Minneapolis towing, by the numbers
|This happens a lot.|
Minneapolis drivers have paid more than $30 million in towing and retrieval fees since 2006, according to city records obtained by City Pages. The city accounts for nearly $40 million in revenue related to the impound lot during the same time.
The vast majority of that revenue goes back out the door in expenses for employee salaries, towing companies, and the lot itself. But not all of it: From January 1, 2006 to July 31 of this year, the City of Minneapolis has made more than $7 million profit thanks to towing fees and the auction sales of cars that owners don't retrieve.
In total, 208,520 cars have been towed into the Minneapolis Impound Lot, at an average of about 37,300 a year. That's more than 100 cars for each and every damn day of the year.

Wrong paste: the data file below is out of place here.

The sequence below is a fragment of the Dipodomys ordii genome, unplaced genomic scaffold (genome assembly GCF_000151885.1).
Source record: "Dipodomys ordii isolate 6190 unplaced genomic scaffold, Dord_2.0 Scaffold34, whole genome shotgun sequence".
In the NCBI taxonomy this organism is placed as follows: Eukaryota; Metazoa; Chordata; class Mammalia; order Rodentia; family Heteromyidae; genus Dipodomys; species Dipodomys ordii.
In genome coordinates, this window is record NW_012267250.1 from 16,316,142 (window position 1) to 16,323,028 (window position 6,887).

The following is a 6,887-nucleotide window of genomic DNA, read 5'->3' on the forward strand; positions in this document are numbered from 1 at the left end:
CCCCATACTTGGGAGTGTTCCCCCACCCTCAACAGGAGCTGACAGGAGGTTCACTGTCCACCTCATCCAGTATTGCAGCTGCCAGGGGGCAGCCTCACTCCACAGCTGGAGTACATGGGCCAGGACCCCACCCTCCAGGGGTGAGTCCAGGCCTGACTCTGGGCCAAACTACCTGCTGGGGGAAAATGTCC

Revenue has actually been on the way down over the past few years. In 2007, the city towed more than 44,000 cars, and collected more than $7.9 million in fees. Last year, only -- only? -- 34,977 cars were towed, adding up to a total of $6.4 million in fees.
The city is on pace to collect about $6.7 million in 2011, a slight uptick from last year. Through the first seven months of this year, 18,435 cars were towed to the lot, which had an inventory of 847 cars as of July 31.
|This Ford Expedition was up for bids at the most recent public auction.|
The City of Minneapolis contracts six private companies to tow vehicles to the lot. Last year, Wrecker Service and Rapid Recovery did best, pulling in $690,000 and $630,000, respectively, in city money. This year, Rapid Recovery is leading the pack with $407,000 in towing money from the city through July 31.
In order to staff the impound lot seven days a week, 354 days a year, and stay open for 24 hours during the first couple days of a snow emergency, the city spent about $1.3 million on salaries last year.
So, the next time you walk out of your house, or out of a restaurant, and see that your car is missing, you can know two things: First, the city and a private towing company just made a little dough off your mistake -- and, furious though you may be, you're not alone.